THE LORD IS RISEN! ALLELUIA!
The death of Jesus on the cross was the ultimate sacrifice offered to the Father: Jesus both as the High Priest offering the sacrifice and the Victim being offered. The Father accepted, sanctified and transformed that sacrifice into New Life by raising His Son from the dead. The resurrection of Jesus means that his sacrifice was not in vain. The Father received the sacrifice and gave it back to Christ and to us glorified.
The empty tomb was not and will never be the proof of the Resurrection. It was only a sign that Jesus was risen from the dead. The Resurrection was beyond history and beyond the realm of empirical science. Since no one was there at the very moment when Christ rose from the tomb, the Resurrection event was witnessed rather through the apparitions of the Risen Christ to certain individuals. These resurrection appearances enkindled in the apostles and the believers that Jesus who died on the cross was now the Risen Christ.
Through sensus fidelium (sense of faith), we believe that our Blessed Lord first appeared to His Blessed Mother after the resurrection although the Scriptures is silent on this. The Resurrection as an event needed “official witnesses”who were not blood-related to Jesus, hence the disciples. The Risen Christ appeared “officially” to such witnesses with the mission to proclaim the Resurrection.
One of the earliest traditions was the appearance to Mary Magdalene who visited the tomb early in the morning of Sunday not to greet a Risen Christ but to mourn the dead Jesus. When she saw the stone had been moved away from the tomb she went to Peter and John to report the incident. Magdalene at this time did not yet understand and nor believed the meaning of the empty tomb. She had to personally encounter yet her Risen Lord (which is the second part of the gospel this Sunday). Peter and John ran to investigate the empty tomb. They were not just individual persons as Peter and John but actually symbolic representations of the “church in mourning and confused”. Peter represented the “church as office” while John represented “church as love”. Because of the exuberance of youth and the excitement of love, John outrun Peter and reached the tomb first but gave way to the “church as office”(Peter) who was the authority to first enter into the empty tomb. It was this authority who first saw the linen cloths lying on the tomb. When the “church as love” (John) entered into the tomb, he believed. It was the “church as love” who first believed in the Resurrection. It was the Church both as “office and love” who first entered and witnessed the empty tomb.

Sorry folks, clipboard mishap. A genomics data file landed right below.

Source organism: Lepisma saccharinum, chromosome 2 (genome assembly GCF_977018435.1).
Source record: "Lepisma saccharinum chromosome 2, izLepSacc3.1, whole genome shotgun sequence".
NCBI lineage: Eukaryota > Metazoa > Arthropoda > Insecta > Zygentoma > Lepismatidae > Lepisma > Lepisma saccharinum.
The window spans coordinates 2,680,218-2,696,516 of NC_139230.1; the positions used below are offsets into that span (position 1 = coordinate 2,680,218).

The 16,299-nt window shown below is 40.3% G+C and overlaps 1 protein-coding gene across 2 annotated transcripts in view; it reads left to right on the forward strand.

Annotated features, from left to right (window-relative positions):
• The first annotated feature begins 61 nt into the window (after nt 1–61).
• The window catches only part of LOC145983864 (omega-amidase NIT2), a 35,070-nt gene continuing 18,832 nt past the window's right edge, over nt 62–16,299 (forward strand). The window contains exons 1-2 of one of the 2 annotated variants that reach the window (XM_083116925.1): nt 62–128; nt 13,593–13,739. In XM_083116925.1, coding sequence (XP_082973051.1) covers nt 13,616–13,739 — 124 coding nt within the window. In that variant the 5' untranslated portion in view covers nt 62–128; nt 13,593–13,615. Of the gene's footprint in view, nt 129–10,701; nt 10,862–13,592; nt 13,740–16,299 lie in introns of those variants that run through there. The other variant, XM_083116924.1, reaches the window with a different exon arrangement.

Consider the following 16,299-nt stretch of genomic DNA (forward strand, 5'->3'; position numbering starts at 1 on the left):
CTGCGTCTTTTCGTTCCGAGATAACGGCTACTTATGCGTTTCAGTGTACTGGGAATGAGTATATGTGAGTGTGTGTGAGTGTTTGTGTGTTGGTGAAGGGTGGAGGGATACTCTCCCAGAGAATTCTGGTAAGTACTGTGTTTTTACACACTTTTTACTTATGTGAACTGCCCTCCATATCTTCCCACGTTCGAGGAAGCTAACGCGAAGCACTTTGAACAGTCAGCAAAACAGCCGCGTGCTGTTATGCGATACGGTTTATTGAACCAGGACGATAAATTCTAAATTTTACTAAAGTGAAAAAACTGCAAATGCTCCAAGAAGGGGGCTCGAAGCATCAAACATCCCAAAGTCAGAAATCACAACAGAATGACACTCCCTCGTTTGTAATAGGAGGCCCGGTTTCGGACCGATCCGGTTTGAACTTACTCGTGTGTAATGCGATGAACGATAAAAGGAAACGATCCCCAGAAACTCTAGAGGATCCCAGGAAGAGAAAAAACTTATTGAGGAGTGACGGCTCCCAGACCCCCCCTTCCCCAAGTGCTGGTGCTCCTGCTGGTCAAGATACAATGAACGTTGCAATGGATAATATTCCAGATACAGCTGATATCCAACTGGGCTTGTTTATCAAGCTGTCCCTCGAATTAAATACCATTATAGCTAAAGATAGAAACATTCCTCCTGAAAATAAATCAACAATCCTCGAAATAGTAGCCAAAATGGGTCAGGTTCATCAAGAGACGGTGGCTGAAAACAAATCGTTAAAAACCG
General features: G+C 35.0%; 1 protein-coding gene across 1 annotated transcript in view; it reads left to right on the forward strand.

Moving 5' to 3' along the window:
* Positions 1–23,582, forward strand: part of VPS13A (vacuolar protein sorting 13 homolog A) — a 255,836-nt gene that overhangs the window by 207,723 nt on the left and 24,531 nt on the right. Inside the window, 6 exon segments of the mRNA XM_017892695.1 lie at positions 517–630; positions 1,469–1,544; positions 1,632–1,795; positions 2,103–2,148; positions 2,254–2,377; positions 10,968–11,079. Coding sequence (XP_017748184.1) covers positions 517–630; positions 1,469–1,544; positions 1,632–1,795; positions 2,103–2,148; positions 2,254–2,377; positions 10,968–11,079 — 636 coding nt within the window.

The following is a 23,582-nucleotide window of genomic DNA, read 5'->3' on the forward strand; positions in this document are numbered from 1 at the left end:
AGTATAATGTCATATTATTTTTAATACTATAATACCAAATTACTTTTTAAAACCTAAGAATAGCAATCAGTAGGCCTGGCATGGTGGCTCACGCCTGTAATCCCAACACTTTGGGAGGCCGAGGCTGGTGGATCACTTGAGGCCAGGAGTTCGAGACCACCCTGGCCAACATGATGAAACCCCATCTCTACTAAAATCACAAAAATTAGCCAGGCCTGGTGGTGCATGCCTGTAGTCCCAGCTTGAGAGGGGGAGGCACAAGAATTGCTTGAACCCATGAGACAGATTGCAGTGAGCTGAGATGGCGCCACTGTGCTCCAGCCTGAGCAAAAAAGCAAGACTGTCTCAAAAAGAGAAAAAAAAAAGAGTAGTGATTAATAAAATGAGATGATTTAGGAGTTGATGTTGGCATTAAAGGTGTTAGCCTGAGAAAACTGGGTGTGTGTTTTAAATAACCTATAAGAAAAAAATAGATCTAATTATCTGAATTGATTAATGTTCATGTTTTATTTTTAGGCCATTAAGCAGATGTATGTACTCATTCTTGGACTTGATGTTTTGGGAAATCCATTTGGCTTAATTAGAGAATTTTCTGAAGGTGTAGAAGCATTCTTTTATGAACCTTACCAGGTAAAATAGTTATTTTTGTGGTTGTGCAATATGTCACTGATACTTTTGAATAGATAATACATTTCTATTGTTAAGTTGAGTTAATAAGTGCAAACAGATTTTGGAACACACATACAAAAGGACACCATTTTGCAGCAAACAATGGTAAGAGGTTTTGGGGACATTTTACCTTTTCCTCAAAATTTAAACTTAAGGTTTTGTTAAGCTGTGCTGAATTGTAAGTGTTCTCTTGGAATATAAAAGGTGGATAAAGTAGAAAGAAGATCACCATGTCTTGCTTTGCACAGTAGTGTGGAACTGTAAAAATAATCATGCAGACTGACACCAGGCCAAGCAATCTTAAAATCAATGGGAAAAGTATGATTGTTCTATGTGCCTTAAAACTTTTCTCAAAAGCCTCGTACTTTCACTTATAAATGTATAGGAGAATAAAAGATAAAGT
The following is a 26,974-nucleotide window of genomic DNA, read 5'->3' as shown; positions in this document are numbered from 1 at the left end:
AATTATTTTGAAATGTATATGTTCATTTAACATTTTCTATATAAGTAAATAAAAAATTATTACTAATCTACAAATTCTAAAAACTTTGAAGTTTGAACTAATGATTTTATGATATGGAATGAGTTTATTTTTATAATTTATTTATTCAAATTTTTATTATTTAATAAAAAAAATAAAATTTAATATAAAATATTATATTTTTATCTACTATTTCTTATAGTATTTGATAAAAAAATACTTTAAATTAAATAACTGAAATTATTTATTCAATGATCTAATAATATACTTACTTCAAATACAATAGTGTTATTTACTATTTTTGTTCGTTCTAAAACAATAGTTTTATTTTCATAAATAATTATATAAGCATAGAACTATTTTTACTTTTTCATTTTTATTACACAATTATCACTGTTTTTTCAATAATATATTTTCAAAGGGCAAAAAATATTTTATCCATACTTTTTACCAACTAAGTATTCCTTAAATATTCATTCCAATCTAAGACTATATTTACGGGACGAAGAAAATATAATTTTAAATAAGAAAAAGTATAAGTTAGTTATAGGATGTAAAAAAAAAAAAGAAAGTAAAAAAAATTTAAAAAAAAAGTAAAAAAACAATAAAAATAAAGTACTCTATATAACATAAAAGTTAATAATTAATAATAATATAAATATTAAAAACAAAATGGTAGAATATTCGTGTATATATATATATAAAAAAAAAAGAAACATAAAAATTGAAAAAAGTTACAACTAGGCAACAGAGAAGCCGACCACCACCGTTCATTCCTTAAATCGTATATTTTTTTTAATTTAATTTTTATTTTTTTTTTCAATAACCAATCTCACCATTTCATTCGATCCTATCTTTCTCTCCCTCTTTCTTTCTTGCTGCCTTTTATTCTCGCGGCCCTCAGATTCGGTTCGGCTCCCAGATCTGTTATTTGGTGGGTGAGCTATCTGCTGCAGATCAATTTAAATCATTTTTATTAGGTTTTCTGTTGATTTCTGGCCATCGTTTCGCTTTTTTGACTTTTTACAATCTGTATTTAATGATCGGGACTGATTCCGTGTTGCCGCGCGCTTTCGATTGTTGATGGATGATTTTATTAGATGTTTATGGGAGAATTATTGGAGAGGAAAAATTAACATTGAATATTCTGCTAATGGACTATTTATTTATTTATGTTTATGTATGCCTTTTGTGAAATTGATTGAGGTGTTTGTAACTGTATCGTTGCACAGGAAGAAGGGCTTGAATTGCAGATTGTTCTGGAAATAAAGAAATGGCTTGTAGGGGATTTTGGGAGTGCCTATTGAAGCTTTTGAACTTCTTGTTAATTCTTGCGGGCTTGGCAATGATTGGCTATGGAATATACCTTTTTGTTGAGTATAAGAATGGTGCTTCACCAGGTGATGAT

During the Easter season, we will be listening to the other resurrection stories proclaimed to us by the Church. It is because the Resurrection takes the centre stage in the mystery of our faith. It gives a reason to hope. When we proclaim these resurrection stories, we just don’t listen to them as simply stories but they invite us to enter into the mystery that shaped and transformed the early Church and still transforming us today as the new witnesses and believers of the Resurrection in the present time.
Two thousand years after the resurrection, we celebrate it not just as a commemoration of an historical event but rather a re-living of a memorial. We may not be privileged to have actually encountered the Risen Christ like the early disciples but we believe that we form a “continuum of the resurrection story”. Through the Church we proclaim the Resurrection in the present time as disciples and believers of Jesus. That is why we are called an “Alleluia People” making present the Resurrection which is continuously transforming our existence into the life of the Risen Christ.